The puck rattled around the boards to his corner and in one motion he batted it down the ice. A second later, a blow came to his upper chest, catching him on the chin, thrusting his head into the glass. He didn’t stagger, but he caught a number. 22.
A cross-ice attempt to hit him breaking down the right wing came in behind him. Ricocheting off the dasher, it flew over his head. Tracking it through the air, the puck moved to an area behind him. He turned his head. It was met with an elbow. He went down in a heap, was helped from the ice to the bench, he sat, slouched and then headed to the dressing room, not to be seen on the ice again that evening.
These two accounts are, no doubt, how both the Chicago Blackhawks Duncan Keith and Vancouver Canucks Daniel Sedin will recount the events of Wednesday night. In a game that had all the feel of a playoff atmosphere — the two teams have met each other in the NHL’s annual chase for glory each of the last three seasons — it was bound to happen. Something. Some talking point. You could feel it from puck drop, from check to pass, as soon as both teams hit the ice, there was always going to be something to talk about.
Two days later, you never thought it would be this.
First, a confession. I’m a Blackhawks fan. Have been since I can remember watching the game, will be until they put me in dirt. It’s often that fans can’t remove themselves from the events on the ice and call something down the middle. There’s fandom, and then there is ignorance. To say what Duncan Keith did on Wednesday night was allowable, within the boundaries of the game, fair punishment for a shot he took himself, or an accurate representation of what a player should suspect for taking liberties is asinine. Simply put, it is the exact thing that the game cannot have.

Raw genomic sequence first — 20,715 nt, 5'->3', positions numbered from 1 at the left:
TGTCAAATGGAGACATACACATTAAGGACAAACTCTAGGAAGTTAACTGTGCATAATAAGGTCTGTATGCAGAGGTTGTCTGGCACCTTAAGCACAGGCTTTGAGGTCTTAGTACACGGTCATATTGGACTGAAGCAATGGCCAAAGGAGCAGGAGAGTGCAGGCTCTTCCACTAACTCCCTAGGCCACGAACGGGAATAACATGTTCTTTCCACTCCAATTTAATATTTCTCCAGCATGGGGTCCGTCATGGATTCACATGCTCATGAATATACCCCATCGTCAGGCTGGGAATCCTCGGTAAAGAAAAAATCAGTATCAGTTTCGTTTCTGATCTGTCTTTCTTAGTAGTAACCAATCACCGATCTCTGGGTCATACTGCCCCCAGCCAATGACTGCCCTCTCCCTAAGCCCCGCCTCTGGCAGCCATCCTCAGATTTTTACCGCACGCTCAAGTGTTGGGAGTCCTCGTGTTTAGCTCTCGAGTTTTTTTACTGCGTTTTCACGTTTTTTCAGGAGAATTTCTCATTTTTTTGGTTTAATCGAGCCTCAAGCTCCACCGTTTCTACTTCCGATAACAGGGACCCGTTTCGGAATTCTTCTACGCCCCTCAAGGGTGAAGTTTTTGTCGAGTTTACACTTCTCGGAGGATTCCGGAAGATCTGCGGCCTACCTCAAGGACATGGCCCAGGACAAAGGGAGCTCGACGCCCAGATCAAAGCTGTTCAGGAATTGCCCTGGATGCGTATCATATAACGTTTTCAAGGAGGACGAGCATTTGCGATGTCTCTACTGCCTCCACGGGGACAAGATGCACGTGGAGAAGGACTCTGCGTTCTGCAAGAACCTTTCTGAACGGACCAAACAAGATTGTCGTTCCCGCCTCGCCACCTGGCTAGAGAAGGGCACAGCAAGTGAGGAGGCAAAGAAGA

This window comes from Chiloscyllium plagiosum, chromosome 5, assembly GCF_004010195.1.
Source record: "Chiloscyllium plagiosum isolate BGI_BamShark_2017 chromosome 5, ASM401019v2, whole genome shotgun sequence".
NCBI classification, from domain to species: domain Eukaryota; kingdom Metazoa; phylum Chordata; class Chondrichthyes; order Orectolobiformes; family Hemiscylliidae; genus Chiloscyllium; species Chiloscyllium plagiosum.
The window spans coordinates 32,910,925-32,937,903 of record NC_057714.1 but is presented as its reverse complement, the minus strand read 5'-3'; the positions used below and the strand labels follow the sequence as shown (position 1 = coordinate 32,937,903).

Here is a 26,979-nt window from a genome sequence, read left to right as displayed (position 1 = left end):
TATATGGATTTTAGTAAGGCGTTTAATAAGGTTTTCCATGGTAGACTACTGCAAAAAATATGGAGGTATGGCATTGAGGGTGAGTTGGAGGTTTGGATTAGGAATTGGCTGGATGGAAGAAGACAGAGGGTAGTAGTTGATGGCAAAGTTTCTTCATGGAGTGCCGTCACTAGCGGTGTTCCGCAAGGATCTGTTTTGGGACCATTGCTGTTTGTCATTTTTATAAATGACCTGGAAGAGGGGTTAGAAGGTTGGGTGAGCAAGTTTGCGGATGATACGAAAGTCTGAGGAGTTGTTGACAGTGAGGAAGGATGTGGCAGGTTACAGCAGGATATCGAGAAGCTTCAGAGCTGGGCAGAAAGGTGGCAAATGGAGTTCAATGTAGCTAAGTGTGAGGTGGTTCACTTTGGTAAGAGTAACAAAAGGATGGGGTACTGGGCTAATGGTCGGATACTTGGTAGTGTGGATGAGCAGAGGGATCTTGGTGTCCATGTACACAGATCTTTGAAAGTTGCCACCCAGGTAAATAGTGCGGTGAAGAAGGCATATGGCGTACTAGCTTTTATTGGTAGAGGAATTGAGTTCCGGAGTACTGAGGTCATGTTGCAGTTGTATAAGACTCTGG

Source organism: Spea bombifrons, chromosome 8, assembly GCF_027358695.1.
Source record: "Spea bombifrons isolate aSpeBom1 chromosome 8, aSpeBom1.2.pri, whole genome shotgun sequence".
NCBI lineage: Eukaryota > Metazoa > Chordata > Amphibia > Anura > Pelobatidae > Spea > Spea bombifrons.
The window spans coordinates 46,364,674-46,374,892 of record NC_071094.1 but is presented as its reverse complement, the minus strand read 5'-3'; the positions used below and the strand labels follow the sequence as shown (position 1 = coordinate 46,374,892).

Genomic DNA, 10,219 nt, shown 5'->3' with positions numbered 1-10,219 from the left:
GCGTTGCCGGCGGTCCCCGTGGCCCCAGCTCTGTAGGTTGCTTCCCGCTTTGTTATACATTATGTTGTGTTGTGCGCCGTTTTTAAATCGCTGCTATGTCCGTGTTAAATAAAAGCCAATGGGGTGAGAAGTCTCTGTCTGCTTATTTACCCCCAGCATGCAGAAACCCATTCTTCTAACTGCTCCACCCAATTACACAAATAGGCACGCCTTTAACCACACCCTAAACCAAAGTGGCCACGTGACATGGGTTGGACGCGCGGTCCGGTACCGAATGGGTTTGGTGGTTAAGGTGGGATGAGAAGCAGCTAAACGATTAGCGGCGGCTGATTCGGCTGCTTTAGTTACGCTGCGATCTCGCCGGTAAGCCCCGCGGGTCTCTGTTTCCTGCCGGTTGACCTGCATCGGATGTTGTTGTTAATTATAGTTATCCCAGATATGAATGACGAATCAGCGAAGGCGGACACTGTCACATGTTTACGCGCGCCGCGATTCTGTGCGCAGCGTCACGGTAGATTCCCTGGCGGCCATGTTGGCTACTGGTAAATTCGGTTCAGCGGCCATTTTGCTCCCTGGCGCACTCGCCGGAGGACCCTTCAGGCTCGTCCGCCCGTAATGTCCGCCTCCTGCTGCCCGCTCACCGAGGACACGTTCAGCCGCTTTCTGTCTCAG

We’ve all seen the hit by now. Not Sedin’s on Keith — for though it may have been a shade of grey, it wasn’t egregious enough to warrant a suspension — but Keith’s on Sedin. There’s so many things that have been said, and the NHL has been so unjustly scrutinized for the way it has handled the manner, that it’s hard to believe they’re going to do anything. Damned if they do, damned if they don’t.
The hit was an elbow. Of that, we can all agree.
The hit was interference. The puck, though in the vicinity, had yet to been played by Sedin when Keith connected with his head. By definition, that is interference. Again, the argument against that would be futile.
The hit was laced with intent. This one, this took me a while to really allow myself to believe. Removing myself from any association with either team, it’s clear Keith knew what he was doing. He stared at Sedin as he approached him. He claimed gap control — does no one else think that, had Sedin gotten that puck and Keith used this as his method of controlling gap, he would have been beaten so bad we’d be asking how he ever won a Norris? — and that he was trying to do his job. He claimed he hadn’t seen the replay, and he claimed he was sorry, which is maybe the only believable thing about his tale. Sorry for the hit, or sorry that he’ll be sidelined by a suspension, of that I am unsure.
The hit was retaliatory. This is where I have some trouble, because the he said, he said and fact that it could be so readily denied by Keith is what makes Henrik Sedin’s claim of, “You should have heard what he said on the ice,” so hard to understand. It also plays a factor in what could be the NHL’s reasoning for scheduling an in-person hearing. The retaliatory nature and intent are so closely tied that it’s hard to believe that it could have been anything but.
While Keith awaits his sentencing, all I can think is that the NHL and its players maintain a mindset of vigilante justice. The two-minute minor served by Keith resulting from the hit did not quench the Canucks thirst for justice. They wanted more. They wanted to take Keith out, just as he had their mate. So they wrestled, punched, flailed and exchanged some pleasantries. The issue continues to be that, with this, there is no purpose.
This “justice” is what got Keith in trouble in the first place. This rogue-cop attitude is what put a halt to the pressure that the Canucks had mounted. The tussles and jostling led to a near halt in play. While it serves as some medium of emotion — and it certainly left me glued to my television — it has also left me wondering if it really serves any purpose.
Never would I advocate removing hitting. Nor would I advocate removing fighting. But I would stand by a harsh sentence for Keith. And I do commend the NHL — no matter how late they were at stepping to the plate — for taking Keith to task for his actions. But I think, more than anything, I’m worried about the state of a game where the respect between men is little and the needless aggression plentiful.